The United Way of Greater Kansas City on Wednesday launched its annual campaign to help the community’s needy, hoping to increase the number of donors and raise more money than last year.
Forty-five minutes into the kickoff luncheon, the campaign was $8,000 to the good, thanks to a raffle for a Kansas City Chiefs helmet signed by running back Jamaal Charles. It went home with Johnson County government worker Tiffany Hentschel.
Although the charity isn’t setting a monetary goal, “if we can just get more people giving a dollar, it adds up,” said Patrick “Duke” Dujakovich, president of the Greater Kansas City AFL-CIO and campaign co-chairman, along with Terry Bassham, president and CEO of KCP&L.
Last year’s campaign brought in more than $37 million.
In an economy barely recovered from a deep recession, the challenge and the need are considerable, Dujakovich said. While the economy has turned around, a lot of workers “are still struggling,” he said.
Charity officials said this year’s campaign focuses on needs and new ways to help change the community’s statistics on poverty, literacy, career readiness and health.
Numbers tell the Kansas City area’s story: 378,000 live at or near the poverty line, 145,000 can’t read, 22 percent of young people are not prepared for the workforce and 200,000 people are in poor health.
“When we come together and work as a community… we can change those numbers,” Dujakovich said. When the numbers change, “we all benefit as a result.”
One after another, members of the United Way’s Young Leaders Society stepped up to tell the stories of people who have benefited from services supported with United Way dollars:
▪ A 52-year-old nurse raising her granddaughter in Independence while her daughter is deployed to Afghanistan. She lost her job and struggled to pay bills until she called United Way 2-1-1 and got help with rent from Veterans’ Navigator. Now she is looking for a new job.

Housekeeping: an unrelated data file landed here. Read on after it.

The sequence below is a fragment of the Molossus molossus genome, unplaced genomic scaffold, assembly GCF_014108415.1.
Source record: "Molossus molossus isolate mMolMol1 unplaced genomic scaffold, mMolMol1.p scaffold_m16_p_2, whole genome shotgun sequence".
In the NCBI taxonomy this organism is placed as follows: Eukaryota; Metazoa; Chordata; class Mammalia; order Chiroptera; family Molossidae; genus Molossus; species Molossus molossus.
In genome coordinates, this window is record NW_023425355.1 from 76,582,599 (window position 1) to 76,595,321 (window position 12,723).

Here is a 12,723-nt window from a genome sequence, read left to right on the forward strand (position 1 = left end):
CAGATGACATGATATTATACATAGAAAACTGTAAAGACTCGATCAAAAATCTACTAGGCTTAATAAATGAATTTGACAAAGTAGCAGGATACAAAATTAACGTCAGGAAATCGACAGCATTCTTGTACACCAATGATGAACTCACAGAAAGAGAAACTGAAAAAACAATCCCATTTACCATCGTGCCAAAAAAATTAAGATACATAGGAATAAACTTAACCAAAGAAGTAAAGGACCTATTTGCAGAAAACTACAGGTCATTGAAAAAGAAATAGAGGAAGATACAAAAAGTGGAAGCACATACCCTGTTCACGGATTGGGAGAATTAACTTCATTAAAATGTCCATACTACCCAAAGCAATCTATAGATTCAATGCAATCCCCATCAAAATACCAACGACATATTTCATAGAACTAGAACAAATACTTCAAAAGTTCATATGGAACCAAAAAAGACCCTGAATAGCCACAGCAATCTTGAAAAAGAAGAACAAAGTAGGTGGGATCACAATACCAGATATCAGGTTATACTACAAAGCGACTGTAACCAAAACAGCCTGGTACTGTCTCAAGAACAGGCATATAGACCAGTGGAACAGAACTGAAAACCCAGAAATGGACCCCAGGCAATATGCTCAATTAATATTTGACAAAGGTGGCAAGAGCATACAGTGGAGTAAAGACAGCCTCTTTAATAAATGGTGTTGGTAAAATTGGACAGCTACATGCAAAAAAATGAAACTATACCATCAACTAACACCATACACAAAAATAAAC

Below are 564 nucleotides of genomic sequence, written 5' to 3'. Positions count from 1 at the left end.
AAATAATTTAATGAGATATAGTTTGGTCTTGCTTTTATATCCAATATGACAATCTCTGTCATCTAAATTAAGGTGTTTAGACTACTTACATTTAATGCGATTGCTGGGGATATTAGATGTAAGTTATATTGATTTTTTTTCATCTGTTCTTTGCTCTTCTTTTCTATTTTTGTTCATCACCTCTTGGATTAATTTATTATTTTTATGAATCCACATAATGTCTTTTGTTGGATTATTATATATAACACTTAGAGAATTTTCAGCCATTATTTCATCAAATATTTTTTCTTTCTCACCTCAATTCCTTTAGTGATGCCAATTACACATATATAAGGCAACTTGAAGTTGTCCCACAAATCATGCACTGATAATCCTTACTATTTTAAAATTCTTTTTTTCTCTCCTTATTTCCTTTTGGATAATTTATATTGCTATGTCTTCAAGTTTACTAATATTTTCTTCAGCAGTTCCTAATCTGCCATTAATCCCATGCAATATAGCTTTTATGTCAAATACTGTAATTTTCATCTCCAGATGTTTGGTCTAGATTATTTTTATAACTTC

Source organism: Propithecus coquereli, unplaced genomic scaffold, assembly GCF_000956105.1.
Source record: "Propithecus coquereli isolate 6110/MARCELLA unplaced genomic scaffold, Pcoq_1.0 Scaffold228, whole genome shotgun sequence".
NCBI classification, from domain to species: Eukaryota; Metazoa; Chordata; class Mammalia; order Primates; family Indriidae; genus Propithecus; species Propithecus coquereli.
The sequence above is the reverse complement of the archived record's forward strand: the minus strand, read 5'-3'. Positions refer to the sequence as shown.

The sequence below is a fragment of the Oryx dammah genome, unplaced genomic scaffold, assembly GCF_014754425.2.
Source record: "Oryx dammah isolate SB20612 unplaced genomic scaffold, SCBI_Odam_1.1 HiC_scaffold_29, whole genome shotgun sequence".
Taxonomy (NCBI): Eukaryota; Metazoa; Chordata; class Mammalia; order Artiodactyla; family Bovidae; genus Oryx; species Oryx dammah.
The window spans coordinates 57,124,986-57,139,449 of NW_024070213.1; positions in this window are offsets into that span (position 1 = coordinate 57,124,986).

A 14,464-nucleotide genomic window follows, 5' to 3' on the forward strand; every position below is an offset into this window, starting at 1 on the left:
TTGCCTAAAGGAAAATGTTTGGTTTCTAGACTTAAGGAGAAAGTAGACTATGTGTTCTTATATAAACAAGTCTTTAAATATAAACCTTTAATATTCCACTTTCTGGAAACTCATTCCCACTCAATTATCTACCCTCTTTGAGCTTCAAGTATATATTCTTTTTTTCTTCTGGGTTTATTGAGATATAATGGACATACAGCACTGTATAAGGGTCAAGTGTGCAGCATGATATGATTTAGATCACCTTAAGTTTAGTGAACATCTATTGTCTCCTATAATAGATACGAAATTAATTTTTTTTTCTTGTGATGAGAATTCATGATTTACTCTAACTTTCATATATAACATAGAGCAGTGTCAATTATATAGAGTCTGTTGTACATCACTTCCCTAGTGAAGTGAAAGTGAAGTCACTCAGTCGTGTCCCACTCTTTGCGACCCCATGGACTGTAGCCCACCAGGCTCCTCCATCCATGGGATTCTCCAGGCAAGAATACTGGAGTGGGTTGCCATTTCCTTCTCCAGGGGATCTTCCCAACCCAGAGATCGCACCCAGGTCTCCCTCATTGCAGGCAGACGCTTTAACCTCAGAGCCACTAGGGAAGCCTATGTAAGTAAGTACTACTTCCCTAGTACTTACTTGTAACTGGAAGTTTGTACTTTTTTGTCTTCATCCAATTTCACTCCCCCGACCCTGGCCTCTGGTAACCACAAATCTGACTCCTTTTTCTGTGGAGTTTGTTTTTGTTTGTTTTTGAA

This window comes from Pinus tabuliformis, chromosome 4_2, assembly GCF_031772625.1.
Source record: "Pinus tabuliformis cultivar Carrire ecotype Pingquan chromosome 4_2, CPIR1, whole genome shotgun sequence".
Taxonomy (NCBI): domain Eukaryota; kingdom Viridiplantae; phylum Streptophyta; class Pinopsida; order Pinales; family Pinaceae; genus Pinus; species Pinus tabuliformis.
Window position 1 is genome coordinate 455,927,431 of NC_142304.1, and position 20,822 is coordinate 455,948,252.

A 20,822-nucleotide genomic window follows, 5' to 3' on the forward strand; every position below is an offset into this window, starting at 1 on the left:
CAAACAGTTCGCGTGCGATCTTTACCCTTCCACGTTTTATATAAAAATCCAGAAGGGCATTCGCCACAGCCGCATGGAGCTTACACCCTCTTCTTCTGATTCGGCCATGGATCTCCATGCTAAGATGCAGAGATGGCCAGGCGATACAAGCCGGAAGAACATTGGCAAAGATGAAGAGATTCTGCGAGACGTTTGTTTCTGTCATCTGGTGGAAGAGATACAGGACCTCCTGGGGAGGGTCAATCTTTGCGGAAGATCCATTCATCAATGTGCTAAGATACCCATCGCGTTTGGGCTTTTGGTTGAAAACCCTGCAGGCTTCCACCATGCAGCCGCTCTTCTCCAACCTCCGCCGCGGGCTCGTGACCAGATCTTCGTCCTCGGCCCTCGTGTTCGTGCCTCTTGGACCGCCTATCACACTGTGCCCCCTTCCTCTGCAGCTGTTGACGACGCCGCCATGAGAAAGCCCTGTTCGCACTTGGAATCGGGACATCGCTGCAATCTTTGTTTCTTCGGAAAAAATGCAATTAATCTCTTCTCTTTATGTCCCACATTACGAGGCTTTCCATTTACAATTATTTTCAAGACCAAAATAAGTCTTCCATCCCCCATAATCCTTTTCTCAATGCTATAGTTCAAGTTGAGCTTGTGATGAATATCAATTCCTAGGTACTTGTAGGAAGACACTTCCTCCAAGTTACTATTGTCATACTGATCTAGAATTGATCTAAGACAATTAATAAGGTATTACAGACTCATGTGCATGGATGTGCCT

▪ The young father of a 4-year-old son who loves to read. The boy, holding up two books and flashing a broad smile, appeared on a giant screen above the hundreds who gathered inside the Arrowhead Stadium Tower Club for the United Way kickoff celebration. The father enrolled the boy in the United Way-supported Dolly Parton Imagination Library program so his son now gets a new book in the mail every month.
▪ The young woman who as a child was passionate about health and wanted to go to medical school. Her single mother couldn’t afford college tuition. The girl joined Decade of Difference, a United Way program that helps young people afford college by matching money a child saves toward school. The young woman graduated from Stetson University with a bachelor’s degree in psychology.
▪ The 50-something couple with health problems. He is legally blind and she has chronic obstructive pulmonary disease. Both had trouble maintaining an income. They called United Way 2-1-1 for utility assistance and learned about getting home weatherization and allergy-free mattresses. Because the wife can breathe better, she can better care for her husband.
“No other organization can focus on these issues better than United Way,” Bassham said. “We are perfectly positioned to help.”
To add to its contingent of helpers, United Way also announced its first Latino Leadership Initiative as part of its commitment to diversity. Last year it launched an African-American Leadership Initiative.
“Latino and Latina leaders in the community will help identify issues facing the Latino community,” said Beto Lopez, vice president at Arvest Bank, and leader of the new leadership initiative.
Ending the kickoff, Chiefs President Mark Donovan announced two new fundraisers for the United Way. One will sell club seats packaged with tailgating space. Another, called Pledges for Punts, will allow fans to pledge an amount of money every time punter Dustin Colquitt pins a Chiefs opponent inside the 20-yard line.